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The Old Book Press
It stood tall, almost touching the ceiling, in the living room of my Grandparents house in Hooker's Bend, Tennessee. I had heard the stories about it all my life. Stories of how it had been passed down through four generations of Watsons to come into the possession of my Grandfather. The smells that emanated from it were the musty smells of age. You could look at it and tell it was old. The one story never told was how it became known as the book press, but that is what my family will always call it.
The top of the book press held old books on medicine, history, and the Methodist religion. Some of these books had been passed down through the family for as many years as the book press. There were also two family bibles that had spent their entire lives on the shelves of the book press. One bible belonged to John Watson, the first known owner of the book press. The other bible belonged to John's grandson, and my great grandfather, William Russell Watson. The pages of the bibles not only presented the word of God, they presented a partial history of the Watson family. Inside these bibles were several letters and other items that gave our family a clue to its past.
As a young girl, I would climb into a chair to open the top doors of the book press. One by one, I would remove those books to the couch, where I would sit for hours and study the pages and the scraps of papers. As fragile as the items were, my grandparents never discouraged me from looking at them. I made notes, I checked dates, I asked my Grandparents questions. Soon I had the Watson family's genealogy almost complete for six generations, quite an accomplishment for an "almost" teenager who had only family bibles for research.
In the bottom of the book press were quilts that were hand made by my Grandmother Watson. They provided the extra bedding necessary when the grandchildren came for a visit; or for extra warmth on those cold winter afternoons while pouring over the books. They bore the wonderful smell of the old musty book press.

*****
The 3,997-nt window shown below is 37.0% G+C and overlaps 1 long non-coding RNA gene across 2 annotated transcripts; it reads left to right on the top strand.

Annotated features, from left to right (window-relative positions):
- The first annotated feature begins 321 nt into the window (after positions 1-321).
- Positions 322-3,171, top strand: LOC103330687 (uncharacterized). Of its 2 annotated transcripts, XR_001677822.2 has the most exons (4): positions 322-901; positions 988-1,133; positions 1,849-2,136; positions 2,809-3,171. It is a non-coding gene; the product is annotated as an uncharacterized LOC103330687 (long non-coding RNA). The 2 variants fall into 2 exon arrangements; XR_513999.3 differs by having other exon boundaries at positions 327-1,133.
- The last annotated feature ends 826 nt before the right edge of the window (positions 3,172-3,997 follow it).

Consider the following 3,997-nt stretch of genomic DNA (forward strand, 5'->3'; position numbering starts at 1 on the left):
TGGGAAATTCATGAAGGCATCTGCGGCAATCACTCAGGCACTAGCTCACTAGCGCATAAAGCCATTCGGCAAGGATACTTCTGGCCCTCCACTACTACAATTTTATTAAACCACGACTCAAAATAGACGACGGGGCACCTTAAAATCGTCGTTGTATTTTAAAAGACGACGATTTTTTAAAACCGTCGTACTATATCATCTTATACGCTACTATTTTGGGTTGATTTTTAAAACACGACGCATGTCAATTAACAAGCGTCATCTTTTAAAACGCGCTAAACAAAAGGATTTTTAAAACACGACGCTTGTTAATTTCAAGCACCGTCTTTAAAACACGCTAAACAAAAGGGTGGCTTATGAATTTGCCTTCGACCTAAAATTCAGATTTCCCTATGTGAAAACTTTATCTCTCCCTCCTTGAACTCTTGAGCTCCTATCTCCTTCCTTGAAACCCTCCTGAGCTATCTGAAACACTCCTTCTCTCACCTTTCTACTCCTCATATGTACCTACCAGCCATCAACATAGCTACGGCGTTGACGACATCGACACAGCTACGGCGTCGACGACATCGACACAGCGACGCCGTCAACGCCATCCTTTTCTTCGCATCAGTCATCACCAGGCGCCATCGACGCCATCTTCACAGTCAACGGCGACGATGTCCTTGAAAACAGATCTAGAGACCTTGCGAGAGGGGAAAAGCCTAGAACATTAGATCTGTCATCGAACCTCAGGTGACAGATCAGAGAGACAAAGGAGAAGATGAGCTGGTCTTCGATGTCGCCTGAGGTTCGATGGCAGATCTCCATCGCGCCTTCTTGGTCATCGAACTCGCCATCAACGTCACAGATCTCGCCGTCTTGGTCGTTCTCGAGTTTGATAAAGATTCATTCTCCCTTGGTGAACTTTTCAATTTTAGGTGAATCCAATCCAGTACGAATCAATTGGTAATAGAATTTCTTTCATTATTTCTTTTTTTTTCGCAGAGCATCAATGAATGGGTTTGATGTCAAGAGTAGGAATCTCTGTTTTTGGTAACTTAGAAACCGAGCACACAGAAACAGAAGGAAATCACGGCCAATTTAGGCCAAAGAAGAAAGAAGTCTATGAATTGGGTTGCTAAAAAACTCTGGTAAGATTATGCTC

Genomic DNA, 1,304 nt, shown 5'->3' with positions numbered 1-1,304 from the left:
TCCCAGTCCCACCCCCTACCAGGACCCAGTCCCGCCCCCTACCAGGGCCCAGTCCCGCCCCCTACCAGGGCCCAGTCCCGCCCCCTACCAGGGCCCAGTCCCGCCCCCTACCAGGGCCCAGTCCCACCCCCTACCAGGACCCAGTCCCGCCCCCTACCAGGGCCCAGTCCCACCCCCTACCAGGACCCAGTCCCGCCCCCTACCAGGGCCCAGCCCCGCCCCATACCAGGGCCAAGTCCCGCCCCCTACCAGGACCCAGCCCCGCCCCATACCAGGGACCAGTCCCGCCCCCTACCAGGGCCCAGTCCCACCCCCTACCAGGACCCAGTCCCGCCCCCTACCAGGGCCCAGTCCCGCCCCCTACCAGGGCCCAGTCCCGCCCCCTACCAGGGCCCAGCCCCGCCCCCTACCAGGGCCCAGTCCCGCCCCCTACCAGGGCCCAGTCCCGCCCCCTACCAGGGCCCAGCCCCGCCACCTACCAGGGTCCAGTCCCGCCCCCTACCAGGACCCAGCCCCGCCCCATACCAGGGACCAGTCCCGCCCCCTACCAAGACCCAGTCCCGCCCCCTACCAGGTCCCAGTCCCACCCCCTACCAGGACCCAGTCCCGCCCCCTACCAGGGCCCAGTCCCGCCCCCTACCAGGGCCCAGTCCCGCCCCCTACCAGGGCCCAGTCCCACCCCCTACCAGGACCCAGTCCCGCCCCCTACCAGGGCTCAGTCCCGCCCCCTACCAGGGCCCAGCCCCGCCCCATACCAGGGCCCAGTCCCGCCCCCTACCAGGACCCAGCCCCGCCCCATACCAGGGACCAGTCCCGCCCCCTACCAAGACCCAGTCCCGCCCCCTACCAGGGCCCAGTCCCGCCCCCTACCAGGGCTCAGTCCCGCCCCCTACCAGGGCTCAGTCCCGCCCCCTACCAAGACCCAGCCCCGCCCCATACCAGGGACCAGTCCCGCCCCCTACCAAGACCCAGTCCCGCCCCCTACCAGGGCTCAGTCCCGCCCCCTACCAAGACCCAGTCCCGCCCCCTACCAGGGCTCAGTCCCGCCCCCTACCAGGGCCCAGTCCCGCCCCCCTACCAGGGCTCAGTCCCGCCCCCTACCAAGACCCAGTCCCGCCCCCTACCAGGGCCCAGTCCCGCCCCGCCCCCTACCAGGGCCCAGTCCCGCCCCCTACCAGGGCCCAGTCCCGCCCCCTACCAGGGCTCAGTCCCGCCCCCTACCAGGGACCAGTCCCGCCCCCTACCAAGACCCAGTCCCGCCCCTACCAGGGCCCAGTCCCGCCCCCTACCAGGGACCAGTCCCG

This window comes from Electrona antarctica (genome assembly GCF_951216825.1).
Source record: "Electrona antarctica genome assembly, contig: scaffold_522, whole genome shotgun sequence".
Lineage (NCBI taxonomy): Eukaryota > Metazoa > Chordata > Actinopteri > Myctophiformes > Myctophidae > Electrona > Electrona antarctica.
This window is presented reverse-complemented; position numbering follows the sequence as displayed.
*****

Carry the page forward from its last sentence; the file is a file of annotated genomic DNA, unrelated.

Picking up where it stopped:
After my Grandfather died, and my Grandmother moved out of the house, the book press still stood tall and proud, much like it was protecting the old house from vandals. The newer pieces of furniture gradually were removed to other homes, but the old book press remained. On my occasional visit to the almost empty house, the book press haunted me. I believe it wanted me as much as I wanted it.
My father did not want to separate it from the old house, for to him I am sure, it was like removing memories from his life. He finally resigned himself to the fact that it would be safer to move it into his home. There the book press remained for several years. Wear and tear began to take its toll on the old book press. Once a splendid, proud piece of furniture, it began to look shabby. Hinges loosened and doors fell off, putty fell from the panes of glass, and the once stout book press swayed from side to side.
Another old and empty house now exists in my family. My parents have moved from their home; they have shut and locked the doors, and left what they could not take with them. Items, both of sentimental and monetary value, were removed. But the old book press again remained. And as it had several years before, it beckoned me to take it. Sadness is a major feeling when you see your parents home torn apart. But, as I watched the book press being loaded onto the trailer to make the trip to its new home, I could feel a sense of happiness, too.
If the stories handed down are true, that book press has traveled from South Carolina, to Tennessee, and now to Arkansas. In need of major repairs, it hopefully will soon be brought back close to its original state by my husband. It will again stand proudly in the home of a Watson descendant. And when that time comes, I will climb into a chair to return John Watson's bible to its home. The bible of James L. Watson, John's son, which was given to me my my father's cousin, Jo, will be placed in the book press beside it.
My hope is that when old age demands that I find another home, the old book press will beckon my son to take it-to another state, another home, another generation, and some day, hopefully, another young child will climb into a chair, reach into the old book press, and find the family history, complied by their grandmother, awaiting them.
Jane Watson Ellis